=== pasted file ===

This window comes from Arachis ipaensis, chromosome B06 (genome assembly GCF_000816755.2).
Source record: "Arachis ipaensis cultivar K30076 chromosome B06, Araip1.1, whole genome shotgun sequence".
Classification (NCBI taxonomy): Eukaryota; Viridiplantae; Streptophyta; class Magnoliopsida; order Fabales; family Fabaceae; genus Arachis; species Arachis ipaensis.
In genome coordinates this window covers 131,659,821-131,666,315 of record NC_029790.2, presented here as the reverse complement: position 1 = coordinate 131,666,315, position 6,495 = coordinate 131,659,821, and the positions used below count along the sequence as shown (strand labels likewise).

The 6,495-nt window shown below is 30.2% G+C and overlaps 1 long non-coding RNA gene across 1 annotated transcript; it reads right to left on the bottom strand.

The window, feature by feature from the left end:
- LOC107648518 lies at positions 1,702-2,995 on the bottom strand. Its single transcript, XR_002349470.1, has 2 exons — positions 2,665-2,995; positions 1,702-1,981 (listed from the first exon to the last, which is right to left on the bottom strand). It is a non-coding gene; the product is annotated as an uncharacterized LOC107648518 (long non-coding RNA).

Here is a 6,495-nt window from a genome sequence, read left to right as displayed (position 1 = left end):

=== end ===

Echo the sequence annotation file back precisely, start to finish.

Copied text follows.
This window comes from Arachis ipaensis, chromosome B06 (genome assembly GCF_000816755.2).
Source record: "Arachis ipaensis cultivar K30076 chromosome B06, Araip1.1, whole genome shotgun sequence".
Classification (NCBI taxonomy): Eukaryota; Viridiplantae; Streptophyta; class Magnoliopsida; order Fabales; family Fabaceae; genus Arachis; species Arachis ipaensis.
In genome coordinates this window covers 131,659,821-131,666,315 of record NC_029790.2, presented here as the reverse complement: position 1 = coordinate 131,666,315, position 6,495 = coordinate 131,659,821, and the positions used below count along the sequence as shown (strand labels likewise).

The 6,495-nt window shown below is 30.2% G+C and overlaps 1 long non-coding RNA gene across 1 annotated transcript; it reads right to left on the bottom strand.

The window, feature by feature from the left end:
- LOC107648518 lies at positions 1,702-2,995 on the bottom strand. Its single transcript, XR_002349470.1, has 2 exons — positions 2,665-2,995; positions 1,702-1,981 (listed from the first exon to the last, which is right to left on the bottom strand). It is a non-coding gene; the product is annotated as an uncharacterized LOC107648518 (long non-coding RNA).

Here is a 6,495-nt window from a genome sequence, read left to right as displayed (position 1 = left end):